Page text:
NAPLES, Fla., July 20, 2023 /PRNewswire/ — Trained dogs can detect specific scents associated with several important diseases, so we need to find out if they could screen for Alzheimer’s disease, says Leslie Norins, MD, PhD, FIDSA, CEO of Alzheimer’s Germ Quest. He says that’s why his group is posting a $200,000 challenge award (OpEdist.com) for convincing evidence of this canine ability.
Alzheimer’s disease is a serious health problem; the Alzheimer’s Association estimates there are 6.7 million Americans living with the condition.
Dr. Norins explains that there is presently no inexpensive, easy-to-use screening test for this form of dementia, nor for mild cognitive impairment, a condition which is a possible harbinger of it.
Dogs’ noses are about three times as sensitive as human ones for odor detection, He notes familiar uses of these abilities include bloodhounds for tracking criminals and sniffer dogs to detect narcotics and explosives.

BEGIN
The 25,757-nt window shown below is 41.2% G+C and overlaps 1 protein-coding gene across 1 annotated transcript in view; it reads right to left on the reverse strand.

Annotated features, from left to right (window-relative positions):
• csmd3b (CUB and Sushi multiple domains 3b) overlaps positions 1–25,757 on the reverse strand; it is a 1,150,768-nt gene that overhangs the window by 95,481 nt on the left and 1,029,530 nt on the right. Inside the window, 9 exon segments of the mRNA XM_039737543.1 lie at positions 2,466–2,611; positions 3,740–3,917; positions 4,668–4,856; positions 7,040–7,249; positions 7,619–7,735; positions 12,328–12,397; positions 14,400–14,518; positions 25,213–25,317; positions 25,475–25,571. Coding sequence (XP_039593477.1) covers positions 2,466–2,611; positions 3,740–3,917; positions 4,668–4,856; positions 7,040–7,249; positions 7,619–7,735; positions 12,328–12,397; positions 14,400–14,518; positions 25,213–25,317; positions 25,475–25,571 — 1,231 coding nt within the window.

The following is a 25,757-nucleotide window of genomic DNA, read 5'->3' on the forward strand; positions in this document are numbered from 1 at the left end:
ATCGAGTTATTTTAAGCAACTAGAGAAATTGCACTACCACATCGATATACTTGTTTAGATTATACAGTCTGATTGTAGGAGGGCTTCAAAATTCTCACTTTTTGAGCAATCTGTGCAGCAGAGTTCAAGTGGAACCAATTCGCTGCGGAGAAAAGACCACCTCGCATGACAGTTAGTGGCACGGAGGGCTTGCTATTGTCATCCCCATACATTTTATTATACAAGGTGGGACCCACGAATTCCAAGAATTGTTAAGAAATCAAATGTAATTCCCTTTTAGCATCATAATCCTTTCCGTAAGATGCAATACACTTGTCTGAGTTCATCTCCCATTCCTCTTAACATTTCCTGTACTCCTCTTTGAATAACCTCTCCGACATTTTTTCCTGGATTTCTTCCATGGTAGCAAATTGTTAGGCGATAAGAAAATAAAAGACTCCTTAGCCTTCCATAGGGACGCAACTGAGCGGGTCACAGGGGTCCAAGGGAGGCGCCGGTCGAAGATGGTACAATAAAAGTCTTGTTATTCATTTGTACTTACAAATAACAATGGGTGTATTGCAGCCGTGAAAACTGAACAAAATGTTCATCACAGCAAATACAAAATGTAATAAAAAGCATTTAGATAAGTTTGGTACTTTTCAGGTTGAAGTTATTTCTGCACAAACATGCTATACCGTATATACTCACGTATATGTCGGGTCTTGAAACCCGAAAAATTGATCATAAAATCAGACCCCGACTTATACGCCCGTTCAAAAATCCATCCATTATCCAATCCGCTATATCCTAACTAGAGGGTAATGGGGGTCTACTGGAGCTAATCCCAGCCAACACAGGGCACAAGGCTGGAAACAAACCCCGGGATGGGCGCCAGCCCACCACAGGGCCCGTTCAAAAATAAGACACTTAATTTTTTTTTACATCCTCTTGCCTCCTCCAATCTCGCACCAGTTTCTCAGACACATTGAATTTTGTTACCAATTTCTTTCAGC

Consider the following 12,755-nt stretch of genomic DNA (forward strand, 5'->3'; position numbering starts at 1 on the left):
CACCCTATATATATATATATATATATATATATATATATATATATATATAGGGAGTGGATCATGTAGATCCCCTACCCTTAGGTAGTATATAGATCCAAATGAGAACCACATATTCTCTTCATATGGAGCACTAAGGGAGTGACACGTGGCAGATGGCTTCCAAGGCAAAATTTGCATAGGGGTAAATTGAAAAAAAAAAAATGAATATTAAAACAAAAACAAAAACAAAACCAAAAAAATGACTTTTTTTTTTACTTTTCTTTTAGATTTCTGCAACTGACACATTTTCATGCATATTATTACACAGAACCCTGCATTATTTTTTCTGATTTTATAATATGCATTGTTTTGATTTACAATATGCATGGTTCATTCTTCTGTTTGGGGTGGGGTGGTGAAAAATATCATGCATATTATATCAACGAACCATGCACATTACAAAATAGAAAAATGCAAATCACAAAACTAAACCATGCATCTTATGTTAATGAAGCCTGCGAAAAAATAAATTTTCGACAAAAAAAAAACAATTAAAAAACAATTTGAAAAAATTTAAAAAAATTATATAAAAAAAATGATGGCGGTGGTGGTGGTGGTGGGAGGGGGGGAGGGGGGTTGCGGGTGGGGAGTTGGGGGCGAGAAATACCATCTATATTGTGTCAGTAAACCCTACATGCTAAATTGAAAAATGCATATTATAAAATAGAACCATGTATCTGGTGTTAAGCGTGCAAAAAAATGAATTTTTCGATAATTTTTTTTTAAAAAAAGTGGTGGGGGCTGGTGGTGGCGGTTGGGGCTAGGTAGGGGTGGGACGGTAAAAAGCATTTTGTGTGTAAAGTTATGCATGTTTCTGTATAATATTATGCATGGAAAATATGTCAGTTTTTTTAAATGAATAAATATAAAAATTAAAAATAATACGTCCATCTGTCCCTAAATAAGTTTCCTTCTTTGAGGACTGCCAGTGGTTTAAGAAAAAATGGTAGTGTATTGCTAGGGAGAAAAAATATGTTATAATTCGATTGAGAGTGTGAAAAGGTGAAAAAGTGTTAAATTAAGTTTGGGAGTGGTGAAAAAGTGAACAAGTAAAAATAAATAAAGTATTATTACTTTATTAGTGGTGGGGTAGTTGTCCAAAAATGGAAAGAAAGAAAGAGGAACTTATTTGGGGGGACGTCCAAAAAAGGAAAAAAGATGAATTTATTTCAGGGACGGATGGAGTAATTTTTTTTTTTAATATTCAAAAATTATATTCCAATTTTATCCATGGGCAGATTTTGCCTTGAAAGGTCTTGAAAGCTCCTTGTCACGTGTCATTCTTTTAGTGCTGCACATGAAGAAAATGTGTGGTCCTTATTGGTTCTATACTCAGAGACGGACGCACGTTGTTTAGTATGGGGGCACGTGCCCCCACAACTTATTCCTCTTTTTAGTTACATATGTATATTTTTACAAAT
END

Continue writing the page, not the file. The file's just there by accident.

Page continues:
Less well known to the public, Dr. Norins says, is that canines have been trained to spot, fairly accurately, several medical conditions, including Parkinson’s disease, cancer, malaria, TB, and, more recently, COVID-19.
The molecules the dogs are detecting are believed to be volatile organic compounds, familiarly called VOC. They can be found in easy-to-obtain patient samples like urine, saliva, breath, and sweat.
Dr. Norins stresses that to train dogs to recognize a disease’s scent, it is not necessary to understand why these VOC are produced. He cautions there is no assurance Alzheimer’s-specific scent molecules exist, or that dogs can detect them.
He urges organizations with trainable sniffer dogs to collaborate with medical groups which can supply non-intrusive samples from Alzheimer’s patients.
Dr. Norins emphasizes that challenge awards are not research grants and are offered for convincing achievement of results rather than conducting explorations. The Alzheimer’s sniffer dog quest ends December 31, 2024. Details are posted at OpEdist.com.
Contact: Dr. Leslie Norins
SOURCE Alzheimer’s Germ Quest